Rarely does a film leave your mouth agape as much as this entry in the Predator franchise. Sometimes bold, sometimes stupid, sometimes boldly stupid; The Predator is a helluva ride.
Director: Shane Black
Written by: Shane Black, Fred Dekker
Runtime: 107 minutes
US Release: September 14, 2018; 20th Century Fox
Co-written and directed by Shane Black (of original Predator fame), the 2018 installment radiates appreciation for the violence of the first film. It is clear from the get-go, that this movie will push the limits of blood, gore, and exploding body parts; while the ridiculousness of the violence works, it is disappointingly hampered by a reliance on CGI. Even the Predators themselves are often depicted by computer imagery, especially the larger of the species who has come to Earth hunting a renegade compatriot. CGI in and of itself is not an unwelcome technique. Two things conspire against its use in The Predator, however: it is not done well and sits in major contrast to other films in the franchise, which all revel in practical effects.
Just as divisive is the script and story. On one hand the dialogue rocks with genuinely hilarious banter from our gang of antiheroes including Olivia Munn, Thomas Jane, Keegan-Michael Key, and Sterling K. Brown. The Predator could be considered more comedic than horrific; it is a bold choice that may not be everyone’s cup of tea.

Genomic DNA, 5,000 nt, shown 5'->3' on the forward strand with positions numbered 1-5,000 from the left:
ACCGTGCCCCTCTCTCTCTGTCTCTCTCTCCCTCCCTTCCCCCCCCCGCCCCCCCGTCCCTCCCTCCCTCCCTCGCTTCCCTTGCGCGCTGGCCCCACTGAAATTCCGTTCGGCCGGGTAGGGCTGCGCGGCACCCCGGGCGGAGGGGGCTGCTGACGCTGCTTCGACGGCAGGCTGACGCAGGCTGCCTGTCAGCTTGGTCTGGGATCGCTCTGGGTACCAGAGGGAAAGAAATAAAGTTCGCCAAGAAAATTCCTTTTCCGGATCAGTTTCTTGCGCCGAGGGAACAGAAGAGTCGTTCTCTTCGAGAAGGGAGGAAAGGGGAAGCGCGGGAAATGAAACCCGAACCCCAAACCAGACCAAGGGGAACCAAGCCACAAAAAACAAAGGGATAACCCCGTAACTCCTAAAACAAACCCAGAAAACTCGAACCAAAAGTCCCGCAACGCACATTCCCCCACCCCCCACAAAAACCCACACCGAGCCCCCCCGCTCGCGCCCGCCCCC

The story, however, is more questionable. A central element concerns the Predators searching for a little boy with autism. Their reason is that the boy (Jacob Tremblay) represents the “next stage” in human evolution based on his gifted intelligence to decode languages. It is not necessarily an offensive idea, but Black and Dekker glibly treat ASD like a super-power; with no respect for the condition, the idea smacks of tactless indulgence. The same can be said for the stereotypical depiction of Tourrett Syndrome seen with Thomas Jane’s character. All of this is an example of stupid.
Where The Predator excels is in exploring the practical side of scientists studying a captured Predator. We are treated to a scene out of Independence Day, with giddy researchers waxing scientific over a prostate extraterrestrial; all the while waiting for the inevitable chaos to ensue. Where the movie veers into boldly stupid, however, includes the introduction of “predator dogs”. Not an inherently dumb choice (Predators did it well), but these four-legged beasts suffer from lazy CGI and directionless intent. They just weren’t used enough to justify their inclusion as anything more than a plot device.
Ultimately, The Predator, is a series of plot devices shakily tied together. It suffers from problematic portrayals of mental health and the crude execution of special effects. Those effects, however, are inspired and push the series into an interesting (some may say boldly stupid) direction. It may be a flawed film, but The Predator leans into its flaws harder than any other film out there.
by Vincent S. Hannam